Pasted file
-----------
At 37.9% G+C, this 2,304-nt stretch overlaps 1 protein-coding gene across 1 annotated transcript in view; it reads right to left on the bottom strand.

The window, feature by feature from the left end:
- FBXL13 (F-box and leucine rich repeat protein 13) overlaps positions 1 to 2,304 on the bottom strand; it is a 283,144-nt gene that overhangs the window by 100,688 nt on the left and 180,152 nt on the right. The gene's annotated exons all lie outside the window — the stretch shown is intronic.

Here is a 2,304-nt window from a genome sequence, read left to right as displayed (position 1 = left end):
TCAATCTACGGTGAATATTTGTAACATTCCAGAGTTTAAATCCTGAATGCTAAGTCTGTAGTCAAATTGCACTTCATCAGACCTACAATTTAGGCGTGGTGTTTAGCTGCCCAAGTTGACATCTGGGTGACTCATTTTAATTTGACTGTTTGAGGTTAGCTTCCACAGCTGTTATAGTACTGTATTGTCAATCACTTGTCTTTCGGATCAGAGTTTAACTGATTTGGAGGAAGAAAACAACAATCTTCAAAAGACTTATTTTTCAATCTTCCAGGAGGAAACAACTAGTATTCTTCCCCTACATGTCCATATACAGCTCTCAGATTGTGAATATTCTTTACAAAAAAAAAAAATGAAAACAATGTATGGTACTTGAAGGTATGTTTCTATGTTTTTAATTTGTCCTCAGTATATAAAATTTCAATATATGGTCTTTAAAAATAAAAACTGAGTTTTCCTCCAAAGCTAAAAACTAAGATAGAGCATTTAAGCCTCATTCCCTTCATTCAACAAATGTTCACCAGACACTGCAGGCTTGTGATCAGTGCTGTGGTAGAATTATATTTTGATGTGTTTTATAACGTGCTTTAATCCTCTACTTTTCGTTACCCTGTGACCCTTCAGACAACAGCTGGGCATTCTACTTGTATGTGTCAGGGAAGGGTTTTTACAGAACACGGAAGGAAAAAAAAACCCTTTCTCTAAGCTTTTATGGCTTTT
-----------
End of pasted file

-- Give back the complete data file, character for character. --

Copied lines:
At 37.9% G+C, this 2,304-nt stretch overlaps 1 protein-coding gene across 1 annotated transcript in view; it reads right to left on the bottom strand.

The window, feature by feature from the left end:
- FBXL13 (F-box and leucine rich repeat protein 13) overlaps positions 1 to 2,304 on the bottom strand; it is a 283,144-nt gene that overhangs the window by 100,688 nt on the left and 180,152 nt on the right. The gene's annotated exons all lie outside the window — the stretch shown is intronic.

Here is a 2,304-nt window from a genome sequence, read left to right as displayed (position 1 = left end):
TCAATCTACGGTGAATATTTGTAACATTCCAGAGTTTAAATCCTGAATGCTAAGTCTGTAGTCAAATTGCACTTCATCAGACCTACAATTTAGGCGTGGTGTTTAGCTGCCCAAGTTGACATCTGGGTGACTCATTTTAATTTGACTGTTTGAGGTTAGCTTCCACAGCTGTTATAGTACTGTATTGTCAATCACTTGTCTTTCGGATCAGAGTTTAACTGATTTGGAGGAAGAAAACAACAATCTTCAAAAGACTTATTTTTCAATCTTCCAGGAGGAAACAACTAGTATTCTTCCCCTACATGTCCATATACAGCTCTCAGATTGTGAATATTCTTTACAAAAAAAAAAAATGAAAACAATGTATGGTACTTGAAGGTATGTTTCTATGTTTTTAATTTGTCCTCAGTATATAAAATTTCAATATATGGTCTTTAAAAATAAAAACTGAGTTTTCCTCCAAAGCTAAAAACTAAGATAGAGCATTTAAGCCTCATTCCCTTCATTCAACAAATGTTCACCAGACACTGCAGGCTTGTGATCAGTGCTGTGGTAGAATTATATTTTGATGTGTTTTATAACGTGCTTTAATCCTCTACTTTTCGTTACCCTGTGACCCTTCAGACAACAGCTGGGCATTCTACTTGTATGTGTCAGGGAAGGGTTTTTACAGAACACGGAAGGAAAAAAAAACCCTTTCTCTAAGCTTTTATGGCTTTT